Last week we went on a hike. Randall, a guy who works at the project, picked up Julie, Hunter, John Mark and me and drove all of us to his house. We met his wife, three kids, and little dust-mop dog, Chiky (just like the cookies).

Randy (as Americans insisted on calling him when he lived in the States) made us some coffee. No ordinary coffee, however. A special blend dripped though a mesh bag to perfection pot of coffee. That’s right, coffee made without a Mr. Coffee maker.

I almost never drink drip coffee without a little bit of milk if I can help it. Everyone was drinking it black though, so I decided to give it a shot. It wasn’t bad, although really I couldn’t say how it compared to a house blend from the grocery store. Certainly better than a giant plastic tub of Folger’s or Maxwell house, to be sure.

While we drank our coffee, Randy’s chorus of songbirds churned up a melodic storm. He had about a dozen birds, each in their own cage, some in the backyard and three in the front patio/garage.

EEEeeeerrreet. “Hear that?” asked Randy. “Sounds like a squeaky door, eh? It’s the birds!” They literally sounded like a pair of swinging rusty gates. Julie and I turned to each other, fooled looks on our faces. Clearly we both had thought lubricating oil was needed nearby on some hinges. I’ve never heard a bird with a song like that before.

After cafecito, we filed out to the backyard. It was walled in with concrete blocks, typical Tico style. We walked to the far side, stopping short of a red door.

It was like walking into a rugged Secret Garden. On the other side of the door we stepped into the wild. In front of us a tall mountain soared upward. A mildly visible path was beaten into the ground. Coffee plants sprang up on either side. A few red bulbs hung from their branches. John Mark plucked one and cracked it open, showing me the beans inside – dewey green like a caterpillar.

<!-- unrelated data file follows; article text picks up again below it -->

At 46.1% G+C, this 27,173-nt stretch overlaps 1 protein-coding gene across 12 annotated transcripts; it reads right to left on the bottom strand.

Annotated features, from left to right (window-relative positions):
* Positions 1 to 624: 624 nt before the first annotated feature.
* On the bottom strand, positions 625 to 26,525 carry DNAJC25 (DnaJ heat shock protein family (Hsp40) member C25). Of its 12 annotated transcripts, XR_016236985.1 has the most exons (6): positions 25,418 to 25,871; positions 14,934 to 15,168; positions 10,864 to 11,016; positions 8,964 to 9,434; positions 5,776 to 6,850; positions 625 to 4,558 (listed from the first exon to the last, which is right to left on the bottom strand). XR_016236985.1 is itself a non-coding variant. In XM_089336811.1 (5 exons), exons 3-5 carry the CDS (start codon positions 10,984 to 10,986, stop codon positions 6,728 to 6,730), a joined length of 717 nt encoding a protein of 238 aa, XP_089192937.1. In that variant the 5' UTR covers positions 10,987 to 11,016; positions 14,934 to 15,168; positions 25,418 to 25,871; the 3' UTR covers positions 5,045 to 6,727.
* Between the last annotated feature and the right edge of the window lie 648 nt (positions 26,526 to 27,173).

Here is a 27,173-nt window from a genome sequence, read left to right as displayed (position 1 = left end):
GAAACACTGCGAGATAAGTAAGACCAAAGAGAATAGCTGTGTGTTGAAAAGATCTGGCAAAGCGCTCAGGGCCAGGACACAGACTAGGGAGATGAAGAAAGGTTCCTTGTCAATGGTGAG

“Weird!” said Julie, “I didn’t know that’s how coffee beans grew, I thought they just came brown.”

We climbed up and up, over rocks and under fallen tree trunks. I was huffing and puffing, talk about not being in shape. After an hour or so, we came to a high meadow, breaking into a view of Cartago below. A breeze blew free in the absence of trees, and we sat on some boulders to take in the landscape.

Blooms with a View

Blooms with a View

On the way down the other side of the mountain, we past a finca. Literally meaning “farm”, a finca is actually a plot of land on which squatters live. Often they will protect crops growing there and tend to plants of their own. In return, the owners of the land refrain from kicking the squatters out. The finca houses are some of the most interesting. Ingenuity and innovative uses of building materials abound. Often this kind of thought strikes me: How is that shack still standing after that fly just landed on its roof?

The hike ended up being 3 or 4 hours long. Randy’s wife so kindly made lunch for us that was even ready by the time we trudged back into the house.

Once I was home later that afternoon, I embraced the siesta.

(See all of the photos from this trip at the photos page or my flickr site.)